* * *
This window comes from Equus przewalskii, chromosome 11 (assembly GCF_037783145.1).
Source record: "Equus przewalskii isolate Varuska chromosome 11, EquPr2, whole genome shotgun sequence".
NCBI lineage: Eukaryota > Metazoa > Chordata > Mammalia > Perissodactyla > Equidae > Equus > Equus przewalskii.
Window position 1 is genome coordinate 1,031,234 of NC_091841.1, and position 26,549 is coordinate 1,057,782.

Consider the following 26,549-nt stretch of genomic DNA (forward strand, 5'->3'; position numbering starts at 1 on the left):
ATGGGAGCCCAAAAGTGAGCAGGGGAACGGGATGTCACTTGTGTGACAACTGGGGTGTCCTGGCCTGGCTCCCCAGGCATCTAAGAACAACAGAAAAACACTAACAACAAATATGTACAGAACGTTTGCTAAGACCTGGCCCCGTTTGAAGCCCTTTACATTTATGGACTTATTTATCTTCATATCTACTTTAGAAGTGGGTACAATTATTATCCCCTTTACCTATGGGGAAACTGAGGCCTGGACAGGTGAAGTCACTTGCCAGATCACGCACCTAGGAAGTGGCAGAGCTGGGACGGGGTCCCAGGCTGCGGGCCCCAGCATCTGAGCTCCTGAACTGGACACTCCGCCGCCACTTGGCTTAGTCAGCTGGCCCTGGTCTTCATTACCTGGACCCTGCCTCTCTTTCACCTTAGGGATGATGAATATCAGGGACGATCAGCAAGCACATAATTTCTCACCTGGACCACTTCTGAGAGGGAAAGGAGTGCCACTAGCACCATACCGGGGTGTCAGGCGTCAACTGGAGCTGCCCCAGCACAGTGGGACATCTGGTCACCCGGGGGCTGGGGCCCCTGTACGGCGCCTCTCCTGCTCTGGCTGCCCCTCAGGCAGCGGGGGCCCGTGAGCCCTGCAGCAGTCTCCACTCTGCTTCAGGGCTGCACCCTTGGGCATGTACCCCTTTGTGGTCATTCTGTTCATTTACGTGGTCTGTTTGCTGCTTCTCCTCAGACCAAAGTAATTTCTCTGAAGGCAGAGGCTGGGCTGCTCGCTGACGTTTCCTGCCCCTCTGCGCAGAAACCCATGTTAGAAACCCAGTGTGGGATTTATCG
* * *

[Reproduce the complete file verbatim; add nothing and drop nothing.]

This window comes from Equus przewalskii, chromosome 11 (assembly GCF_037783145.1).
Source record: "Equus przewalskii isolate Varuska chromosome 11, EquPr2, whole genome shotgun sequence".
NCBI lineage: Eukaryota > Metazoa > Chordata > Mammalia > Perissodactyla > Equidae > Equus > Equus przewalskii.
Window position 1 is genome coordinate 1,031,234 of NC_091841.1, and position 26,549 is coordinate 1,057,782.

Consider the following 26,549-nt stretch of genomic DNA (forward strand, 5'->3'; position numbering starts at 1 on the left):
ATGGGAGCCCAAAAGTGAGCAGGGGAACGGGATGTCACTTGTGTGACAACTGGGGTGTCCTGGCCTGGCTCCCCAGGCATCTAAGAACAACAGAAAAACACTAACAACAAATATGTACAGAACGTTTGCTAAGACCTGGCCCCGTTTGAAGCCCTTTACATTTATGGACTTATTTATCTTCATATCTACTTTAGAAGTGGGTACAATTATTATCCCCTTTACCTATGGGGAAACTGAGGCCTGGACAGGTGAAGTCACTTGCCAGATCACGCACCTAGGAAGTGGCAGAGCTGGGACGGGGTCCCAGGCTGCGGGCCCCAGCATCTGAGCTCCTGAACTGGACACTCCGCCGCCACTTGGCTTAGTCAGCTGGCCCTGGTCTTCATTACCTGGACCCTGCCTCTCTTTCACCTTAGGGATGATGAATATCAGGGACGATCAGCAAGCACATAATTTCTCACCTGGACCACTTCTGAGAGGGAAAGGAGTGCCACTAGCACCATACCGGGGTGTCAGGCGTCAACTGGAGCTGCCCCAGCACAGTGGGACATCTGGTCACCCGGGGGCTGGGGCCCCTGTACGGCGCCTCTCCTGCTCTGGCTGCCCCTCAGGCAGCGGGGGCCCGTGAGCCCTGCAGCAGTCTCCACTCTGCTTCAGGGCTGCACCCTTGGGCATGTACCCCTTTGTGGTCATTCTGTTCATTTACGTGGTCTGTTTGCTGCTTCTCCTCAGACCAAAGTAATTTCTCTGAAGGCAGAGGCTGGGCTGCTCGCTGACGTTTCCTGCCCCTCTGCGCAGAAACCCATGTTAGAAACCCAGTGTGGGATTTATCG